Back in the 1990’s dyslexia was not seen in the same way it is today!
A lot has changed in the past 30 years (outside dial up internet, mobile phones, wide screen TVs, DVD’s, and interesting haircuts) the way dyslexia is seen in schools and workplace has changed significantly.
But there is still more to do!
This episode’s guest Donna Stevenson tells us how, today companies want to learn more about dyslexia and other neurodiversities and even appoint more into roles within their organisation. Donna tells us that this wasn’t quite the case in the 90’s when she started working with the British Dyslexia Association (BDA) after a short career break from teaching.
Donna Stevenson started her career as a Nursery Nurse and a Primary School teacher, where she developed a passion for supporting those learners with dyslexia. At this time, the training for teachers to all children with ‘specific learning difficulties’, which included dyslexia, was crammed into an afternoon. Feeling like it wasn’t enough and wanting to do more, Donna decided to pursue her passion to help people with dyslexia.
Over the years at the BDA she worked with children and adults with dyslexia; working within education and workplaces to raise awareness and champion the Dyslexia Friendly approach.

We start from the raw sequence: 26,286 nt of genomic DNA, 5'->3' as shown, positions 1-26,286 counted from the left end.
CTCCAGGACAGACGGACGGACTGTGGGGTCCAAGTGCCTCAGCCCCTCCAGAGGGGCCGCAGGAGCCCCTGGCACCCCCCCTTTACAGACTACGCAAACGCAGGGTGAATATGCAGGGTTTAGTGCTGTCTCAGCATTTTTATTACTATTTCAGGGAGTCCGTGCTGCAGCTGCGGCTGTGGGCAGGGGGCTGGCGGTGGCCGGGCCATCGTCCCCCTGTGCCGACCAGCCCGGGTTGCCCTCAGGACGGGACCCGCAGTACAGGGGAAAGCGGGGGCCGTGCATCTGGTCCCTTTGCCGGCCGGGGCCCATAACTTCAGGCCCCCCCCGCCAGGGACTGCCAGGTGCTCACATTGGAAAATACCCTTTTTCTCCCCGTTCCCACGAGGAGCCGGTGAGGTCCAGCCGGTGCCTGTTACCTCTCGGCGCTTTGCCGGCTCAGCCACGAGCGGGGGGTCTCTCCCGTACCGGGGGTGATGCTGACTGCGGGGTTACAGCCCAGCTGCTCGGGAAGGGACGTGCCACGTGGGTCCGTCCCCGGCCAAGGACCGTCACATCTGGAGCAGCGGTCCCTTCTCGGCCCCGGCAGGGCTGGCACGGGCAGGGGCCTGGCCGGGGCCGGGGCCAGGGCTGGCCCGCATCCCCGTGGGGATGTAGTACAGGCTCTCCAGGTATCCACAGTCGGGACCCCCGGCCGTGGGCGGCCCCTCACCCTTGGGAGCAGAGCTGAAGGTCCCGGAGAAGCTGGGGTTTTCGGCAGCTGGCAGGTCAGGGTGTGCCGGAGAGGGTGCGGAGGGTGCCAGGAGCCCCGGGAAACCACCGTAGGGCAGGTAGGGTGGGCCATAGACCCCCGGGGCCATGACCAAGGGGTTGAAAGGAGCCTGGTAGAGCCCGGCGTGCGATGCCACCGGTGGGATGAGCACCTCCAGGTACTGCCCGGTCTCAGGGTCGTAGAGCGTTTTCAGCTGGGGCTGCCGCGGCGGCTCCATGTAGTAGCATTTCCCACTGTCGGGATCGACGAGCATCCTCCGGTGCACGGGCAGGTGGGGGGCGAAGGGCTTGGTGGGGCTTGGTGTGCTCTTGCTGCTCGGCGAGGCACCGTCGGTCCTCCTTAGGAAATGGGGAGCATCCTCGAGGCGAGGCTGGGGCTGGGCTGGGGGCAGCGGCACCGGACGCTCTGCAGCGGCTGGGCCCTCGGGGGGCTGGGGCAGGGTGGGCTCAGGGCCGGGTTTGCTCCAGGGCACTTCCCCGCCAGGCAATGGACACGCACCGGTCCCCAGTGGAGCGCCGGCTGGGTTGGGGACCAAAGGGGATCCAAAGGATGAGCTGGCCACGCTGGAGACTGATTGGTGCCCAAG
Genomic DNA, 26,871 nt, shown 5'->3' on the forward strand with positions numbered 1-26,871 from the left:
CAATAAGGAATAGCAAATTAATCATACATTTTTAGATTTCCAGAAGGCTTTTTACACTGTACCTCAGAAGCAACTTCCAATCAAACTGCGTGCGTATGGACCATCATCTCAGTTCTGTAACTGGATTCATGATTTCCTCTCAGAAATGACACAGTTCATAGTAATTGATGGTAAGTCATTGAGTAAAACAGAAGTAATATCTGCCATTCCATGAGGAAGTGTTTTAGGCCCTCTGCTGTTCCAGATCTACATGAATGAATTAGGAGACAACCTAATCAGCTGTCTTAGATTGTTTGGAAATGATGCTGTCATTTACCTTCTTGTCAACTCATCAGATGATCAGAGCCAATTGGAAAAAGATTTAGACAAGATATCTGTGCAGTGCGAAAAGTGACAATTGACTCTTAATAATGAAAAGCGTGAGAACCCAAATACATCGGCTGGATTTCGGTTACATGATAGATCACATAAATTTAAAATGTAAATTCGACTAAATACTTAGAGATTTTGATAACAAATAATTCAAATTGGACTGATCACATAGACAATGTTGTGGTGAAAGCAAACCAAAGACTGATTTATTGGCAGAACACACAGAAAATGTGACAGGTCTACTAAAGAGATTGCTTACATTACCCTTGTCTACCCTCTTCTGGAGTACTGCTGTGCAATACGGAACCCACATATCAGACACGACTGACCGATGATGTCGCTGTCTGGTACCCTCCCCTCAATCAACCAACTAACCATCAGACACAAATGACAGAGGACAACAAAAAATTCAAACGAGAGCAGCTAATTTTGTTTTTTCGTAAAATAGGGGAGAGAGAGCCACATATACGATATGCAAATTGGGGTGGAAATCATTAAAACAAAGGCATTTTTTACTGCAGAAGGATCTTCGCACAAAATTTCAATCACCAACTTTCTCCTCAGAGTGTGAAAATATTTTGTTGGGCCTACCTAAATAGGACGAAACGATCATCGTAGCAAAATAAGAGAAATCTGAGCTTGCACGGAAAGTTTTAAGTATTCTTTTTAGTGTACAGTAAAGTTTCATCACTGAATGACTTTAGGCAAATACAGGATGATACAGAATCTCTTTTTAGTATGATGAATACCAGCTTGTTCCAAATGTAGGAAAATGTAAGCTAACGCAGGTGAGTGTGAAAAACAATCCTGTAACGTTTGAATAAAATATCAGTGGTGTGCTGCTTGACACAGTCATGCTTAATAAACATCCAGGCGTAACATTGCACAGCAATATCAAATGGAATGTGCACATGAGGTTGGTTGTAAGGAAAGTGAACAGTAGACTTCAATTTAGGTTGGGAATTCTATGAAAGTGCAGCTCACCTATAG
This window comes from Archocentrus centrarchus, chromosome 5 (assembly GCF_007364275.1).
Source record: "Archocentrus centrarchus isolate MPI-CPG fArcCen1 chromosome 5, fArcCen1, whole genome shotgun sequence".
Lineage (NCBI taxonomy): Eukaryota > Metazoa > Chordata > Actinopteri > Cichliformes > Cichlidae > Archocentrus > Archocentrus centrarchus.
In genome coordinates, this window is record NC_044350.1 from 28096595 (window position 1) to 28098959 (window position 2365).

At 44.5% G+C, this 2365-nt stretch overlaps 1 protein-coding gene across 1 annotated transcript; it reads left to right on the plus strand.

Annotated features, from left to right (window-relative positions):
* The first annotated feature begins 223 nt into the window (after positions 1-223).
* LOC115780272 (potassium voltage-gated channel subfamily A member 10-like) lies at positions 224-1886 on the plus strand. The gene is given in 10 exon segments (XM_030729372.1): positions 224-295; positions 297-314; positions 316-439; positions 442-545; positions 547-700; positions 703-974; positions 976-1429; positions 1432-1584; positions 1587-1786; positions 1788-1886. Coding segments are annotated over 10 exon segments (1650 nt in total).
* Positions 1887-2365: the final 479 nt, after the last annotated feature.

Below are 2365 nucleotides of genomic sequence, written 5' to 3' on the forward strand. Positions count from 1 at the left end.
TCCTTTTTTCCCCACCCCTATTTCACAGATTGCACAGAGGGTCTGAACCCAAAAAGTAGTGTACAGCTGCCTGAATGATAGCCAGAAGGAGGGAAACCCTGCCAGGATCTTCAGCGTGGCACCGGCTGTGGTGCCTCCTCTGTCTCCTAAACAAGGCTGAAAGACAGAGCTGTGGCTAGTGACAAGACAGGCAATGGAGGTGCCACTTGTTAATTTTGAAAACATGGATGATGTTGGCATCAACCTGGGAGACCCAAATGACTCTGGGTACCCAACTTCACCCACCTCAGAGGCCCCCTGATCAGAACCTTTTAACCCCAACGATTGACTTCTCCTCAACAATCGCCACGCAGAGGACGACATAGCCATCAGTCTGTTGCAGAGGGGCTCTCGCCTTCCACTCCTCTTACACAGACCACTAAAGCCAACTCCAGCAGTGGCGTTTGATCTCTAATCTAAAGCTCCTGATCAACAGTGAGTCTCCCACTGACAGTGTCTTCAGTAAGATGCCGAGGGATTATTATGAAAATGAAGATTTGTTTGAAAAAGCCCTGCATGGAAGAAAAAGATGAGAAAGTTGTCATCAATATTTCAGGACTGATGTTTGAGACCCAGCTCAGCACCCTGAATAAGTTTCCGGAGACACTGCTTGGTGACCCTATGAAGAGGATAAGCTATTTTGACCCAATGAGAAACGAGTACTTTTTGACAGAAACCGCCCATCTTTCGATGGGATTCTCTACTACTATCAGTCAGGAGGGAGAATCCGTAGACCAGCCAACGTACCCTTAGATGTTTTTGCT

Her passion in the latter part of her career is now supporting adults in the workplace through delivering training and as a Workplace Needs Assessor. She has recently joined the Success With Dyslexia (SWD) team as Head of Training and Assessment, utilising her years of experience to create a global service.
In this episode Donna tells us how sharing lived experience is invaluable to better understanding dyslexia and educating people on how to succeed with dyslexia. Donna pulls for my own lived experience with her father having had dyslexia.
- Seeing children with dyslexia as a ‘write off’ and wanting to do more to help people with dyslexia learn.
- Pursuing a passion to help dyslexic people at school and in the workplace.
- How dyslexia was seen in the 90s, but there is still more to do!